School etc

Brentford School for Girls Closed - academy converter Nov. 30, 2012

see new Brentford School for Girls

Brentford School for Girls
5 Boston Manor Road

phone: 020 *** ***

headteacher: Mrs Julie Tomkins


school holidays: via Hounslow council

Secondary — Community School

Education phase
Establishment type
Community School
Establishment #
Close date
Nov. 30, 2012
Reason closed
Academy Converter
OSGB coordinates
Easting: 517692, Northing: 177626
GPS coordinates
Latitude: 51.485, Longitude: -0.30639
Accepting pupils
11—18 years old
Ofsted last inspection
Sept. 27, 2011
Region › Const. › Ward
London › Brentford and Isleworth › Brentford
Urban > 10k - less sparse
Admissions policy
Main specialism
Arts (Operational)
Investor in People
Committed IiP Status
Sixth form
Has a sixth form
Learning provider ref #

rooms to rent in Brentford

Schools nearby

  1. Brentford School for Girls TW80PG (828 pupils)
  2. 0.1 miles St Paul's CofE Primary School TW80PN (253 pupils)
  3. 0.5 miles Green Dragon Infant and Nursery School TW80BJ
  4. 0.5 miles Green Dragon Junior School TW80BJ
  5. 0.5 miles Our Lady and St John's RC Primary School TW89JF (234 pupils)
  6. 0.5 miles Green Dragon Primary School TW80BJ (505 pupils)
  7. 0.6 miles Gunnersbury Catholic School TW89LB (1167 pupils)
  8. 0.6 miles Park School TW88JF
  9. 0.6 miles Unity School TW89NL
  10. 0.7 miles Lionel Primary School TW89QT (463 pupils)
  11. 0.7 miles Kew Green Preparatory School TW93AF (277 pupils)
  12. 0.7 miles PPP Community School TW80BL (41 pupils)
  13. 0.9 miles Little Ealing Primary School W54EA (644 pupils)
  14. 0.9 miles Mount Carmel Catholic Primary School W54EA (469 pupils)
  15. 0.9 miles The Green School TW75BB
  16. 0.9 miles Syon Park School TW76AU
  17. 0.9 miles The Queen's Church of England Primary School TW93HJ (408 pupils)
  18. 0.9 miles Broomfield House School TW93HS (167 pupils)
  19. 0.9 miles Unicorn School TW93JX (172 pupils)
  20. 0.9 miles Little Ealing First School W54EA
  21. 0.9 miles Little Ealing Middle School W54EA
  22. 0.9 miles Busch House School TW76AU
  23. 0.9 miles The Queen's CofE Junior School TW93HJ
  24. 0.9 miles The Queen's CofE Infant School TW93HJ

List of schools in Brentford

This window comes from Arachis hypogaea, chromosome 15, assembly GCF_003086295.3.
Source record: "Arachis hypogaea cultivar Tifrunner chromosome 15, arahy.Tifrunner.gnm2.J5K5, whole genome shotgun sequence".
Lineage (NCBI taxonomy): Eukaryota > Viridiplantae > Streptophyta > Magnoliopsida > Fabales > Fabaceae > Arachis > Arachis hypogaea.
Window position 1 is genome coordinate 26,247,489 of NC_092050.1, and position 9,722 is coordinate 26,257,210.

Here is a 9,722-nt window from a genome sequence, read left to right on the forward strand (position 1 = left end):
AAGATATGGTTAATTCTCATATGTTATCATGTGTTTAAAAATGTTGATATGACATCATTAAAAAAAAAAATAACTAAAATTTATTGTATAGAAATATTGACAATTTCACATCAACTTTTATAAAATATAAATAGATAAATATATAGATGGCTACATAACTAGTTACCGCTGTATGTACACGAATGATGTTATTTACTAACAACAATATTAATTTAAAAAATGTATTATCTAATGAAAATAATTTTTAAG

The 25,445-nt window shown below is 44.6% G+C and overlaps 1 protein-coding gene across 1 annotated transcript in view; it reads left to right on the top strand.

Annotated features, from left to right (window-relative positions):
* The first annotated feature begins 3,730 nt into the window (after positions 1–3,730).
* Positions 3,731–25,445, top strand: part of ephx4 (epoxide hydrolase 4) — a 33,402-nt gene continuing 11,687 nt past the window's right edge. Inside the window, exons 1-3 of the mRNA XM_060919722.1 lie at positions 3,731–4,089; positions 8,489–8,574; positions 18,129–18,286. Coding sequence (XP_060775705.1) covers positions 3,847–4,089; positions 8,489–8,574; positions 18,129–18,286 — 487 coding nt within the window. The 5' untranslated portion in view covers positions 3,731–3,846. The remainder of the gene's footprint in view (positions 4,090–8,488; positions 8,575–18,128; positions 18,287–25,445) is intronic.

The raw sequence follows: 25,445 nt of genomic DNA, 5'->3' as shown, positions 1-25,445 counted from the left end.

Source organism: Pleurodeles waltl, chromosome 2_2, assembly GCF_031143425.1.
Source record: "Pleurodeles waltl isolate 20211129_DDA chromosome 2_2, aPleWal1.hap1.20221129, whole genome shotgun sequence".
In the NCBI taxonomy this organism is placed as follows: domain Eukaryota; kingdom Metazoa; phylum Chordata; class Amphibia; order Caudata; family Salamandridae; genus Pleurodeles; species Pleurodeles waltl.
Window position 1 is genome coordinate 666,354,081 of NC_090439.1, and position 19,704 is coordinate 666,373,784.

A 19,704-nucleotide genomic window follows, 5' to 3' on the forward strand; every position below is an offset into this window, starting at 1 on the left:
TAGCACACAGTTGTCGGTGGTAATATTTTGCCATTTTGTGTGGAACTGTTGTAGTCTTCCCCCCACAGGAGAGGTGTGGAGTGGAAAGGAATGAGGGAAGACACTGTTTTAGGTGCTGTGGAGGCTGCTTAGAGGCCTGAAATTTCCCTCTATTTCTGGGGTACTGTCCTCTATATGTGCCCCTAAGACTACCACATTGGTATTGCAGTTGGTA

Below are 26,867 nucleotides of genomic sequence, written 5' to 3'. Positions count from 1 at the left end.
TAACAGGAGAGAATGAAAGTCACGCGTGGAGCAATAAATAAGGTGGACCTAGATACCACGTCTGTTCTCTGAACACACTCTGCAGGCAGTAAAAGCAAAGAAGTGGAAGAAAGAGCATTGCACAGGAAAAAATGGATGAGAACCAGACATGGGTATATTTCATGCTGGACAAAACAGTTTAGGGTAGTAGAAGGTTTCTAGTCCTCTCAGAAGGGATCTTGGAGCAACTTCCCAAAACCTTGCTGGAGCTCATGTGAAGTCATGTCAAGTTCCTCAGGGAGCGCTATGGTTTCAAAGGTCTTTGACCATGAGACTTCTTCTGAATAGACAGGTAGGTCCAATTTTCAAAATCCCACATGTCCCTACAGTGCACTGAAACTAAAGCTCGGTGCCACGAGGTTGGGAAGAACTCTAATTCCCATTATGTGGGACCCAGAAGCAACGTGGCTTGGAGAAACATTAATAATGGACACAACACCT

Age group 11–18
Inspection date(s) 27–28 September 2011
Inspection number 376735

Brentford School for Girls

Inspection report

Unique Reference Number 102536
Local Authority Hounslow
Inspection number 376735
Inspection dates 27–28 September 2011
Report ing inspector Brian Evans

This inspection of the school was carried out under section 5 of the Education Act 2005.

Type of school Comprehensive
School category Community
Age range of pupils 11–18
Gender of pupils Girls
Gender of pupils in the sixth form Mixed
Nu mber of pupils on the school roll 974
Of which, number on roll in the sixth form 219
Appropriate authority The governing body
Chair Chris Benn
Headteacher Marais Leenders
Date of previous school inspection 19–20 November 2008
School address 5 Boston Manor Road
Telephone number 020 8847 4281
Fax number 020 8568 2093
Email address reveal email: off…


This inspection was carried out by four additional inspectors. The inspectors saw 42

lessons and parts of lessons and observed 40 teachers. Meetings took place with the
Chair and Vice-Chair of the Governing Body and a number of staff, parents and
carers and groups of students. The inspection team observed the school's work and
looked at documentation which included self-evaluation documents, assessment
information, safeguarding documentation, curriculum planning and samples of
students' work. Inspectors analysed the results of 100 questionnaires completed by
parents and carers, and took account of the views expressed in student

The inspection team reviewed many aspects of the school’s work. It looked in detail

at a number of key areas.

  • Strategies to improve GCSE results in science, history and geography.
  • The progress of more-able students in Years 7, 8 and 9.
  • The impact of new approaches to raise the quality of teaching and learning.
  • The impact of leadership on attainment and progress.

Information about the school

Brentford School for Girls is an average-sized, single-sex comprehensive school,
although numbers in Year 7 and in the sixth form are rising. Students come from
diverse social, linguistic, faith and ethnic backgrounds. A large proportion of girls,
two fifths, travel from inner London boroughs. Students come from a wide range of
feeder schools, an average of 70 in any one year. The proportion of students known